Theoretical Model (contd.)• Household therefore divides its time between collecting firewood from the commons, producing the staple, or working as a wage laborer.• Households are assumed not to sell firewood (only one household in our sample sells firewood).
Theoretical Results• So long as the household both collects and purchases firewood, a decrease in firewood biomass: – decreases the time spent collecting firewood. – If the household engages in wage labor then the time spent in wage employment increases. – If the household does not engage in wage labor then the time spent on the farm increases, amount of land allocated to agriculture increases, and number of firewood and fruit trees planted privately decreases.• Upshot, there is no a priori reason to expect that decreased firewood availability in the commons will necessarily induce an increase in time spent collecting.
Empirical Analysis• To examine the responses of households to variations in forest biomass we estimate the following equations: – Time spent by the household as a whole, and men, women, and children separately, in firewood collection – The quantity of firewood (from commons, market, or own lands), dung, and agricultural waste consumed by the household – Number of fruit and firewood trees owned by the household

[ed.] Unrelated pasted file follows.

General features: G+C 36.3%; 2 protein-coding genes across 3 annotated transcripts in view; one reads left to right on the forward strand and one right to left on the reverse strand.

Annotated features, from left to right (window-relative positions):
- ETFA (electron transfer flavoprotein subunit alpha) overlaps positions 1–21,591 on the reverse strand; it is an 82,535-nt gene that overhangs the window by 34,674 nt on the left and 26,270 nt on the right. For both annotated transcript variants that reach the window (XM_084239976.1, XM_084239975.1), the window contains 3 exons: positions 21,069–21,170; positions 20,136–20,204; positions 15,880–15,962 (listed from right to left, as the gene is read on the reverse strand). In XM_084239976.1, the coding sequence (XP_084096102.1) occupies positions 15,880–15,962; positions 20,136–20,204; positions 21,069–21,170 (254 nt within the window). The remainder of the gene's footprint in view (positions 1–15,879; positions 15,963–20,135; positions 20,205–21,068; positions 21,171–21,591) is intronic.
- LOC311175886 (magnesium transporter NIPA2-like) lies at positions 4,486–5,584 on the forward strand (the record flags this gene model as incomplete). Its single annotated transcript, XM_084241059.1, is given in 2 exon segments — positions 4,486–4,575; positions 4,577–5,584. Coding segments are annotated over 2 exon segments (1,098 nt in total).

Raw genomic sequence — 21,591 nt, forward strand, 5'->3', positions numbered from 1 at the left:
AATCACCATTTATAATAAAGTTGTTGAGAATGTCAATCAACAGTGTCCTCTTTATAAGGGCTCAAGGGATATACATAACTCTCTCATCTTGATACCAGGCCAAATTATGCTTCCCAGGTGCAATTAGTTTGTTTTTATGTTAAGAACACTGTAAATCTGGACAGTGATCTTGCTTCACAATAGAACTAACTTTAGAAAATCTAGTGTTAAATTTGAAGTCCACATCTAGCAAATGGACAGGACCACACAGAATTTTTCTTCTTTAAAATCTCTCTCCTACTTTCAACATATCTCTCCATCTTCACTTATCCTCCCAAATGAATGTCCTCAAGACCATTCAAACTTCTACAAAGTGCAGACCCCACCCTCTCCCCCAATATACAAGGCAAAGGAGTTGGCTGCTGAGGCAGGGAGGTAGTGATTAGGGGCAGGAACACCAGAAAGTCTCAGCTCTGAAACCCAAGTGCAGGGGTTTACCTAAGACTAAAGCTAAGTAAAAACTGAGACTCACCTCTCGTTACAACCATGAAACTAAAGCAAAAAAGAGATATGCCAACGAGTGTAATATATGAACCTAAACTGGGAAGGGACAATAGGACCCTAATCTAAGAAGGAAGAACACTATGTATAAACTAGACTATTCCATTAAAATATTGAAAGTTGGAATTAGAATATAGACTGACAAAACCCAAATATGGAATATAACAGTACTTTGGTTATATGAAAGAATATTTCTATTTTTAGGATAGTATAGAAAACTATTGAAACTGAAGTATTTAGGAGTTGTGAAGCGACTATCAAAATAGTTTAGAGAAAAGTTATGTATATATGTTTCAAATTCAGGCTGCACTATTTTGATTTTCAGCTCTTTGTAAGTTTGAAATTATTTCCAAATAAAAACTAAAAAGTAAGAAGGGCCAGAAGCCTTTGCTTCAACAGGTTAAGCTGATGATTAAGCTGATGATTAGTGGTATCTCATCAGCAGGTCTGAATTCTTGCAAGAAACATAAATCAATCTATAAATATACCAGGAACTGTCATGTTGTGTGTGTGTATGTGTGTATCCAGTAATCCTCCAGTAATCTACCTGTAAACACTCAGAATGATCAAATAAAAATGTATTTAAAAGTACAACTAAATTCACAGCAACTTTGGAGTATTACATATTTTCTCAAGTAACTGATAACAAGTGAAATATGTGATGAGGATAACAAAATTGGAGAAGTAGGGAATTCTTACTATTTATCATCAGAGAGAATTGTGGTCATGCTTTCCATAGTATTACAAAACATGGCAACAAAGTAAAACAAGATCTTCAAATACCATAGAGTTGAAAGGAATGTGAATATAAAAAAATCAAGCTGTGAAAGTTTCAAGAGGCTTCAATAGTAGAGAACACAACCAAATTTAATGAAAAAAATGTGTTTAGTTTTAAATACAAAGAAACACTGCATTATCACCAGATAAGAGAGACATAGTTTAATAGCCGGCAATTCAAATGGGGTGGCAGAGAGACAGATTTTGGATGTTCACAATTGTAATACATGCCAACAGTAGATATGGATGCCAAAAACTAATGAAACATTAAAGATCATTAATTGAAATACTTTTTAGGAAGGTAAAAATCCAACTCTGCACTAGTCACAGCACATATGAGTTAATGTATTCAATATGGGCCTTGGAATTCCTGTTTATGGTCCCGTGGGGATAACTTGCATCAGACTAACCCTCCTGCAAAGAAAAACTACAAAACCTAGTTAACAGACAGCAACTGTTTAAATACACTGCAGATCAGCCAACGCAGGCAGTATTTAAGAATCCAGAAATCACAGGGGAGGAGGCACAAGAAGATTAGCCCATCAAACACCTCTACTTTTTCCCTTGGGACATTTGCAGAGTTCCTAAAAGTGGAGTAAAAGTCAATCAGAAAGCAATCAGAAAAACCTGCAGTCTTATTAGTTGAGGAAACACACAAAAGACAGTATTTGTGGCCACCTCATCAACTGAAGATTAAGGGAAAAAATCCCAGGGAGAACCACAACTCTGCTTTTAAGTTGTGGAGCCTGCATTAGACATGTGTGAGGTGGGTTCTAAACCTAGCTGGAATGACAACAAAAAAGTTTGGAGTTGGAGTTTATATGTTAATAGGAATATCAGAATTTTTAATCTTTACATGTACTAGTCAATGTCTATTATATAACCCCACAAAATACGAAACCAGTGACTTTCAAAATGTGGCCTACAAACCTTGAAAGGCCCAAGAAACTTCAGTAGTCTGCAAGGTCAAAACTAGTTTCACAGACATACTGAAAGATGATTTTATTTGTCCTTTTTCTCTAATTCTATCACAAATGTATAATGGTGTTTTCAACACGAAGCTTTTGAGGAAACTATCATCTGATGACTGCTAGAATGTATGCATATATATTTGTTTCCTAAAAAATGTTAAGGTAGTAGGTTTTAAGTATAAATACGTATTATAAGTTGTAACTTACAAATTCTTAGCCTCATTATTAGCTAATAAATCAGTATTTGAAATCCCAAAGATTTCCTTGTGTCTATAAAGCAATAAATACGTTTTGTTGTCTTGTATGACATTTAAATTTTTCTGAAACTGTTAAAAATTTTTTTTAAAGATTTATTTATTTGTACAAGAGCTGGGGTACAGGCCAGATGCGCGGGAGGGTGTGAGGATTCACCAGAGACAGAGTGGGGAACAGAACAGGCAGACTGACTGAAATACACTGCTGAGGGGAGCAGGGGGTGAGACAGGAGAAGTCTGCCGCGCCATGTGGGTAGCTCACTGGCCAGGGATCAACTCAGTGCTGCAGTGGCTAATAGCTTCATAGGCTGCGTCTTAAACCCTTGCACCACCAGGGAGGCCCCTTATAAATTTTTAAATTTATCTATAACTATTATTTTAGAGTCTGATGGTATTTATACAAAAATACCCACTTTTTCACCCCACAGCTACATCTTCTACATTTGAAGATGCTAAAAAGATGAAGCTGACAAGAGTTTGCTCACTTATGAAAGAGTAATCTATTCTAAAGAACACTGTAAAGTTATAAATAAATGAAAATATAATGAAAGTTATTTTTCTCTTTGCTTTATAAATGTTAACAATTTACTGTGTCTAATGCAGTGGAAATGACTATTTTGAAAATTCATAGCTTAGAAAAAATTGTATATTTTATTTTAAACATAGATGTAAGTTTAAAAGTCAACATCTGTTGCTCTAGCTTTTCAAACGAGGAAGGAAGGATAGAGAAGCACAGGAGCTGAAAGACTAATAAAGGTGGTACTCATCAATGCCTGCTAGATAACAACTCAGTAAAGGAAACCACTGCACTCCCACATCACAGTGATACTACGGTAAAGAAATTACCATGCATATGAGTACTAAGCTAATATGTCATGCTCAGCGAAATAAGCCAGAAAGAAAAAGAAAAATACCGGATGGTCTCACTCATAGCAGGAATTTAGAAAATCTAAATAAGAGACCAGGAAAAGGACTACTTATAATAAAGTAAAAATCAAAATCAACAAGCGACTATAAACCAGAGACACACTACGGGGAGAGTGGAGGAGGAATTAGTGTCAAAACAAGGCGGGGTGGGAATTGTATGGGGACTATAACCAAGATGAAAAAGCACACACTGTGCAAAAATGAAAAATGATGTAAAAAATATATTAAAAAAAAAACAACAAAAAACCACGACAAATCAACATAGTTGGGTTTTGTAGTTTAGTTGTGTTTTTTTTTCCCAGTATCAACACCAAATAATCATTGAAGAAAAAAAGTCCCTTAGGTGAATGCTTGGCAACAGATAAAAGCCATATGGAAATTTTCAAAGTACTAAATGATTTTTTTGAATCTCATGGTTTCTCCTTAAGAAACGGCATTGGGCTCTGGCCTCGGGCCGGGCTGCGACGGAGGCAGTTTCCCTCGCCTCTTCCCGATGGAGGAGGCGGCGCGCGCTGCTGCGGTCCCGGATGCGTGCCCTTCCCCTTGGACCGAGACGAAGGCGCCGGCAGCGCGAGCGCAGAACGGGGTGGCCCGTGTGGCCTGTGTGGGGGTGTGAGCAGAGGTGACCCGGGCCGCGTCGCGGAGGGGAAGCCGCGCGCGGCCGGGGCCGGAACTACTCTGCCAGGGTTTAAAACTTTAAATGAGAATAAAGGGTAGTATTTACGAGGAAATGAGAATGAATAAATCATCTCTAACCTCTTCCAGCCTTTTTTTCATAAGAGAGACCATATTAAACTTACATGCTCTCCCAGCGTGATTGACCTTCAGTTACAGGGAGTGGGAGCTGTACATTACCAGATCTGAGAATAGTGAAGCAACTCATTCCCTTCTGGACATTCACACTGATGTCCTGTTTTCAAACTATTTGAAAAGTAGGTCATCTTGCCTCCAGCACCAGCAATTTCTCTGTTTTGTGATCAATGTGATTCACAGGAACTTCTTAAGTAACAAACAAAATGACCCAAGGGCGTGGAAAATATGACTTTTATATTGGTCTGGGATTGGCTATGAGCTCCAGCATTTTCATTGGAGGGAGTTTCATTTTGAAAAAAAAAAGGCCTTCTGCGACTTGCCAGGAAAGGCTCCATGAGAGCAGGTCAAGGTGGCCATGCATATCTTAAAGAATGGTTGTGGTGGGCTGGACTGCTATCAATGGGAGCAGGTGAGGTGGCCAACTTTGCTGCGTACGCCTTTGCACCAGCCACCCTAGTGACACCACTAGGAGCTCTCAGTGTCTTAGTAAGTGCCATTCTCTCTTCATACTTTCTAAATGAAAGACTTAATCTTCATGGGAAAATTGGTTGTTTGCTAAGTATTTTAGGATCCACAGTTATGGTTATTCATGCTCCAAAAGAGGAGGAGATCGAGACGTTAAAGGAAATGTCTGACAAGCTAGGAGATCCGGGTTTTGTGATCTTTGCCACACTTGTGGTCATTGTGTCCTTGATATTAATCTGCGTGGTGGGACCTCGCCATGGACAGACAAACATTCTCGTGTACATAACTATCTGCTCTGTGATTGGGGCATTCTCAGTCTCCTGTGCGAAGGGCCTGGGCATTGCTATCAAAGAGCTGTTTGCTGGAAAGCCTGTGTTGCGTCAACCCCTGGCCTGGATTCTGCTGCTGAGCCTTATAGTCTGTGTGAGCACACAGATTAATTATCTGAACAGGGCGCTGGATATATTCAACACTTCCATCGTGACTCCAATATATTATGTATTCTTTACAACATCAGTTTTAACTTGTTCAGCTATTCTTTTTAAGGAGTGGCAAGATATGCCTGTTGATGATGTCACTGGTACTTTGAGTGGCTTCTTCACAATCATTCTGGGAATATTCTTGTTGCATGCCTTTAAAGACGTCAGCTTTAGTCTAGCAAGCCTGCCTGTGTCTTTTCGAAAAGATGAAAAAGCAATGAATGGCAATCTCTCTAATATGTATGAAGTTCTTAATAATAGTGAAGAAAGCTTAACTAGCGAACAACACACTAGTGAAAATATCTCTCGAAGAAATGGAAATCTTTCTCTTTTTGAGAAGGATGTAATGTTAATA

Empirical Strategy• Censoring – Tobit (assumes participation and outcome equations are identical) – Heckman Two-step (relies on arbitrary functional form assumptions for identification if same set of regressions are used) – Two-part Model• Seasonality – Include seasonal dummies that both control for seasonal variations and, to some extent, unobserved household- specific effects – Random effects not rejected by Hausman tests